11 IPOs To Look Out For In 2016
Elon Musk's aerospace launch services provider is at the forefront of low-cost commercial aerospace services. It has contracts with NASA to transport cargo, and eventually astronauts, to the ISS. The company has a $12B valuation, but since it uses public market funding so much, an IPO may be the last thing on its mind. We'll keep an eye out just in case.
According to November rumors, this adtech company headed up by CEO Brian O'Kelley (pictured), has been in talks with banks about an IPO. The company raised $288M at a $1.5B valuation during a recent Series F funding round. It closed 2014 with more than $250M in yearly revenue, and earned a $1.7B valuation. AppNexus has more than 900 employees in 23 offices and controls about 30% of the adtech industry. Its founders have been hesitant about going public in the past but could change their tune.
This San Francisco-based homesharing giant has over 1.5 million listings in 34,000 cities in 190 countries worldwide. It's projected to generate $850M in revenue this year and forecasts $3B in earnings by 2020. In its latest round, Airbnb raised $1.5B at a $25.5B valuation. The company has yet to be profitable, though. It's operating at a loss of about $150M this year.
CEO Evan Spiegel started this popular social media app with Reggie Brown and Bobby Murphy as a class project at Stanford University. It officially launched in 2012 and has raised $1.2B in eight rounds of funding so far. The company is valued at $16B, and earlier this year announced that it's seeking a new round of funding at a $19B valuation. Spiegel has publicly said that Snapchat needs an IPO, and it definitely looks like they're preparing to make the move, with high-profile hires like new Chief Strategy Officer Imran Khan of Credit Suisse, who led Alibaba's IPO in 2014. They also increased investor interest when they famously turned down $3B and $4B buyouts from Facebook and Alphabet in 2013.
This wearable fitness tracking company may be forced into the marketplace for a different reason than Dropbox or Cloudera. Its main competitor, Fitbit, is having great success since going public, which should make the startup more valuable. But in the face of layoffs, new debt, product issues and failure to raise money, things aren't looking too good.
Tom Reilly and Mike Olson's (pictured, from left) Apache Hadoop-based software company may be one of several (like Dropbox and Jawbone) that could be dragged into an IPO in 2016. These companies were priced perfectly based on projections of future growth, but when the actual numbers fall short, it hurts the valuation. So they're left with the option of either taking a down round or going public. In this case, competitor Hortonworks's lackluster debut may hurt Cloudera's $4.5B valuation. However, Hadoop technology companies don't have great luck with the market, so that's something to consider.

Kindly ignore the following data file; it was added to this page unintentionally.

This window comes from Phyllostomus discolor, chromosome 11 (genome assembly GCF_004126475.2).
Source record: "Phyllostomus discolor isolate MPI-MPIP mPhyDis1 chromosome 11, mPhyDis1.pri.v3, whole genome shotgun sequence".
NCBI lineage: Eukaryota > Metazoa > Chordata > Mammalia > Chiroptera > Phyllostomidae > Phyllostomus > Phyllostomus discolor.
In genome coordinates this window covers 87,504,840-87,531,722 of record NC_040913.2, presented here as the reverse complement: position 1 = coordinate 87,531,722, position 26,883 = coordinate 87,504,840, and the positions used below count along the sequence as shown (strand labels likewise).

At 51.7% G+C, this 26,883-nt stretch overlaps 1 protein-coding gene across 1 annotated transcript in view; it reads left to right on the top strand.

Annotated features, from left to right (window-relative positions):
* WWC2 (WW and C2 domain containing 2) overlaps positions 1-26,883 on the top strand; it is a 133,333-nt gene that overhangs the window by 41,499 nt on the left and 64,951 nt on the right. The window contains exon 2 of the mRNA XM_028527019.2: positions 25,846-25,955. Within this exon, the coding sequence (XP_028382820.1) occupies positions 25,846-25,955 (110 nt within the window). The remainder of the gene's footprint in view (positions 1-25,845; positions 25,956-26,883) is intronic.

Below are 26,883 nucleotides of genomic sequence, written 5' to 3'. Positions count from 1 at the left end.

This Palo Alto, CA-based online portal for home remodeling started out as a tool developed by a husband-and-wife team to help them with their own remodeling project. Today it has more than 35 million unique users and over 800,000 professionals per month. It was valued at $2.3B at its last funding round in June 2014, and has raised roughly $214M from investors. It announced a $165M funding round in October.
Founded by Drew Houston (pictured), this file storage company went from raising more than $1B at a $10B valuation, to not raising any new cash in 2015. It recently shuttered large acquisitions and projects like Mailbox and Carousel, and it's competitor Box went public at a lower valuation. Dropbox would need to bring in 10 times Box's revenue, which is unlikely. These factors could push it to pursue an IPO.
The ridesharing mega-giant is valued at $50B, the same as Facebook's valuation before going public. It has also announced plans to raise another $2B at a $62.5B valuation. In fact, Uber (pictured) could become the most valuable venture-backed startup in history. Bookings are expected to triple, from $2.91B to $10.84B in 2015, and then more than double to $26.12B in 2016. But that doesn't exactly mean they'll go public. Some argue that the company is doing so well, it can afford to hold off on an IPO.
One of the most highly anticipated IPOs, this Beijing-based smartphone maker trails only Samsung and Apple in size, and is the largest smartphone vendor in China. It sold more than 60 million smartphones in 2014, exclusively online, and raised $1.1B in its latest round of funding at a $45B valuation in December 2014.
This popular social media platform was launched in 2010 and reportedly went from 50,000 unique monthly visitors to 17 million in just nine months. (Facebook took 16 and Twitter took 22.)
In 2013 CEO Ben Silberman (pictured) said that it isn't interested in going public because it wants to "stand on its own two feet." But things change, and today it's one of the most talked about candidates—not to mention the last popular social media app that hasn't gone public or been absorbed in a merger.
It has an $11B valuation after raising $367M in the latest round of funding in March. To date, it has over $1B in equity funding in total and is one of the most highly valued startups in the world. Pinterest expects to bring in $50M a year now that it's inked a deal with SkimLinks, which monetizes links to other sites on Pinterest. It will also be adding products like "Action Buttons," and it will be opening ad sales to all merchants, which could generate $500M in 2016.